I think many of us believe we're working our biz and we are doing a lot of busy work. However, most of them are not income producing activities nor are there processes to streamline our work. Many of us enjoy the fun aspects of the biz...and so spend more time and include it as part of the "hours logged in".
 
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Jolie_Paradoxe said:
You get to decide when you clock in and you decide if you want to work your biz for that FT pay.

I try to make this point when I talk about the business. If someone asks me about how many hours I work my business a week, I'll be honest and tell them that it can take 10-15 hours if I want a thriving business, but the benefit is that I get to choose when I work those hours.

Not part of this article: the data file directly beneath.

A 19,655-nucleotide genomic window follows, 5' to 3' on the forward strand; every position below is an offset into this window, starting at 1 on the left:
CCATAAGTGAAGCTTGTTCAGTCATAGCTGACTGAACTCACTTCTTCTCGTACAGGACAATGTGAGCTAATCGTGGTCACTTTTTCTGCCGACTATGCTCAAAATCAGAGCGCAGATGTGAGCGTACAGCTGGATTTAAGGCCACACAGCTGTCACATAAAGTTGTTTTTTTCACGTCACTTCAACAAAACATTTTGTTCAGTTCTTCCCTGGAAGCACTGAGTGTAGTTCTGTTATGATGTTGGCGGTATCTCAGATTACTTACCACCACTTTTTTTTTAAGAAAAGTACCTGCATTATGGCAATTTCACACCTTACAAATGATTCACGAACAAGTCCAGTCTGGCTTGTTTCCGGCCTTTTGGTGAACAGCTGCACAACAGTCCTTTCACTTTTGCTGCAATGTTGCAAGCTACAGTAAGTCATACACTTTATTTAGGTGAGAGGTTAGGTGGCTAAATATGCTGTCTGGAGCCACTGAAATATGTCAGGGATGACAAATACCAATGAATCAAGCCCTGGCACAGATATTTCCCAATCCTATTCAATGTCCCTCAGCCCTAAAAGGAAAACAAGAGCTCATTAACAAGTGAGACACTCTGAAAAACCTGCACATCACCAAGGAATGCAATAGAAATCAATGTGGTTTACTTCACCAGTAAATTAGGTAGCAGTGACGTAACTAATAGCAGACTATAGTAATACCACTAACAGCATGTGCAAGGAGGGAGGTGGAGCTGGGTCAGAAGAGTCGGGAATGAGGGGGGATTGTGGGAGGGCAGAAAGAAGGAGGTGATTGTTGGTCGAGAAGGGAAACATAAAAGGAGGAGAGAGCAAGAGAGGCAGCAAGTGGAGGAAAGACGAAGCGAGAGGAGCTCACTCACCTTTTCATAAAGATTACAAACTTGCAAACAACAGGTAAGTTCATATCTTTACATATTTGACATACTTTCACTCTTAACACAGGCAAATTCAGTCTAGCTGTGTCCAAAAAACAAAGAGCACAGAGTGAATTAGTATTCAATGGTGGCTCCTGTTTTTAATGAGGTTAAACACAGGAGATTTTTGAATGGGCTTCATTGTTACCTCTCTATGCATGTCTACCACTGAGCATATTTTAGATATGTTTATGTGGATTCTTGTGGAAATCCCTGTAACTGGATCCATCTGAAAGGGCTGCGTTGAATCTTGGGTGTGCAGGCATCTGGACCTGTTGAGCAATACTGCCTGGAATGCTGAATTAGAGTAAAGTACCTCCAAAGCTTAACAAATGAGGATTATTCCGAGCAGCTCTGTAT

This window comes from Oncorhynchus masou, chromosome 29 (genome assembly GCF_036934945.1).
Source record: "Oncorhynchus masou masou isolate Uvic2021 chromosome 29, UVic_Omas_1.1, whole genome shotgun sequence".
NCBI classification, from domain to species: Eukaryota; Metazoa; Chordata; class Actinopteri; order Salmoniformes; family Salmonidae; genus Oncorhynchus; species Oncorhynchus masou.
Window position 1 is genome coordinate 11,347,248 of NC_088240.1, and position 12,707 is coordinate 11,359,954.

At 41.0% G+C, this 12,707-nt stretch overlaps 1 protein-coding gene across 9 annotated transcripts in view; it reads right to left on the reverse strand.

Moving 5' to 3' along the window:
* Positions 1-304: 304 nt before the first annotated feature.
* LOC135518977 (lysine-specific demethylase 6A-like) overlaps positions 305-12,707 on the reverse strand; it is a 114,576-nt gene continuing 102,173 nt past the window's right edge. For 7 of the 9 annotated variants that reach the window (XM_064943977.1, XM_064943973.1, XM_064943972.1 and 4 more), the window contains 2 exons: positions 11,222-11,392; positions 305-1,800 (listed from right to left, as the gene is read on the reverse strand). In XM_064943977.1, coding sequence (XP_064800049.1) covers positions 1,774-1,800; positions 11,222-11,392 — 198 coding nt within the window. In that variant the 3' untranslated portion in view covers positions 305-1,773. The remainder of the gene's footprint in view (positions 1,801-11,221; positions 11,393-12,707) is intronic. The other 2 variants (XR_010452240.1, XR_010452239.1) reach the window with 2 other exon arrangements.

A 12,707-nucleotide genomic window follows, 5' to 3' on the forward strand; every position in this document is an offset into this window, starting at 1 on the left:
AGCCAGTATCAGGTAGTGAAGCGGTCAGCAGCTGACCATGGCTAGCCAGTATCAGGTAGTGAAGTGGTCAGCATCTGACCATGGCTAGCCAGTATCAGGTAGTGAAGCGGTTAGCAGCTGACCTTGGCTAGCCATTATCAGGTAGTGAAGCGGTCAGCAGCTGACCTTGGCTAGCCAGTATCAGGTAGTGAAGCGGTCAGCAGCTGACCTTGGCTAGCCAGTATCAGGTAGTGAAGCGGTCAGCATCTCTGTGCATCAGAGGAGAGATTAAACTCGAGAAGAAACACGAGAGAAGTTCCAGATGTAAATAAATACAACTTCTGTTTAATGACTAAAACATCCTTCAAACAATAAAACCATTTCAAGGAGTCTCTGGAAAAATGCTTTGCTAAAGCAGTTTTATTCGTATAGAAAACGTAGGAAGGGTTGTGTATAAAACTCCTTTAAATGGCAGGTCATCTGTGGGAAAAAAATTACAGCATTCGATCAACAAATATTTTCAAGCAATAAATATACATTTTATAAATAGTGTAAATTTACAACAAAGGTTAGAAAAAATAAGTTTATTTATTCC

Jolie_Paradoxe said:
I think many of us believe we're working our biz and we are doing a lot of busy work. However, most of them are not income producing activities nor are there processes to streamline our work. Many of us enjoy the fun aspects of the biz...and so spend more time and include it as part of the "hours logged in".

I knwo I do a lot of busy work, and that's an opportunity for me to improve.
 
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We all do Noora. I have found that if I track my calls and live ctcs each day, divided by new biz and old biz...I can see what I have truly done that day. Plus it shows me a ratio...as in 20 calls, 15 voicemails, 5 actual conversations, 1 show, 1 rec interview. Then I know I need to speak with 5 people to get 1 show and 1 recruit lead. I also know that I'll have to leave lots of voicemails to get to those 5 people. Voicemails are future biz for me and so I feel like I accomplished something that day.